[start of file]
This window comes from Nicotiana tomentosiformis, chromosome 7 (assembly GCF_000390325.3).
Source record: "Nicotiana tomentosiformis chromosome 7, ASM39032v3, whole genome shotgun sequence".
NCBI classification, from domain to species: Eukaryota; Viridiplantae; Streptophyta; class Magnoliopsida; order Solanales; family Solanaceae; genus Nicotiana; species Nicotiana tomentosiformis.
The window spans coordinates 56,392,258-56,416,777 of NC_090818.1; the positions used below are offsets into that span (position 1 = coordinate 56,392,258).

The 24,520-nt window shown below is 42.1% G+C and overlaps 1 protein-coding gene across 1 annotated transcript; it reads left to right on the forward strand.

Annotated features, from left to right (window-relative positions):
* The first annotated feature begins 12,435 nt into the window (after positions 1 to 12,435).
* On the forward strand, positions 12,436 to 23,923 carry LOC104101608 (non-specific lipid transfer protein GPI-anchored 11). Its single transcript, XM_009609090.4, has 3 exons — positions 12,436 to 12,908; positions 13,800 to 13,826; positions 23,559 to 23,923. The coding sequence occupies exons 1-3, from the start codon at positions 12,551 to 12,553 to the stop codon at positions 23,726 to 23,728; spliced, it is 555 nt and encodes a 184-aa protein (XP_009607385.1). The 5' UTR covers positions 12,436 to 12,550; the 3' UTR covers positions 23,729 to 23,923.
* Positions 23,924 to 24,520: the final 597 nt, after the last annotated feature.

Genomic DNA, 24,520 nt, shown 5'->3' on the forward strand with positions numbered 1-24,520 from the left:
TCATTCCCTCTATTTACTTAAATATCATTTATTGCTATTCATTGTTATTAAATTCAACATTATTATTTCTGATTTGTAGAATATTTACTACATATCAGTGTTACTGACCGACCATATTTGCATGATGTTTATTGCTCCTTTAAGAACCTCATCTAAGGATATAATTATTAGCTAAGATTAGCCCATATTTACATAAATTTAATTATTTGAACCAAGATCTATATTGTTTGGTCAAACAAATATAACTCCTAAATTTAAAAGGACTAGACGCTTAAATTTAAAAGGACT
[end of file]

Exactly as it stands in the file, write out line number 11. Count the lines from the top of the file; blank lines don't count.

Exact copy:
TCATTCCCTCTATTTACTTAAATATCATTTATTGCTATTCATTGTTATTAAATTCAACATTATTATTTCTGATTTGTAGAATATTTACTACATATCAGTGTTACTGACCGACCATATTTGCATGATGTTTATTGCTCCTTTAAGAACCTCATCTAAGGATATAATTATTAGCTAAGATTAGCCCATATTTACATAAATTTAATTATTTGAACCAAGATCTATATTGTTTGGTCAAACAAATATAACTCCTAAATTTAAAAGGACTAGACGCTTAAATTTAAAAGGACT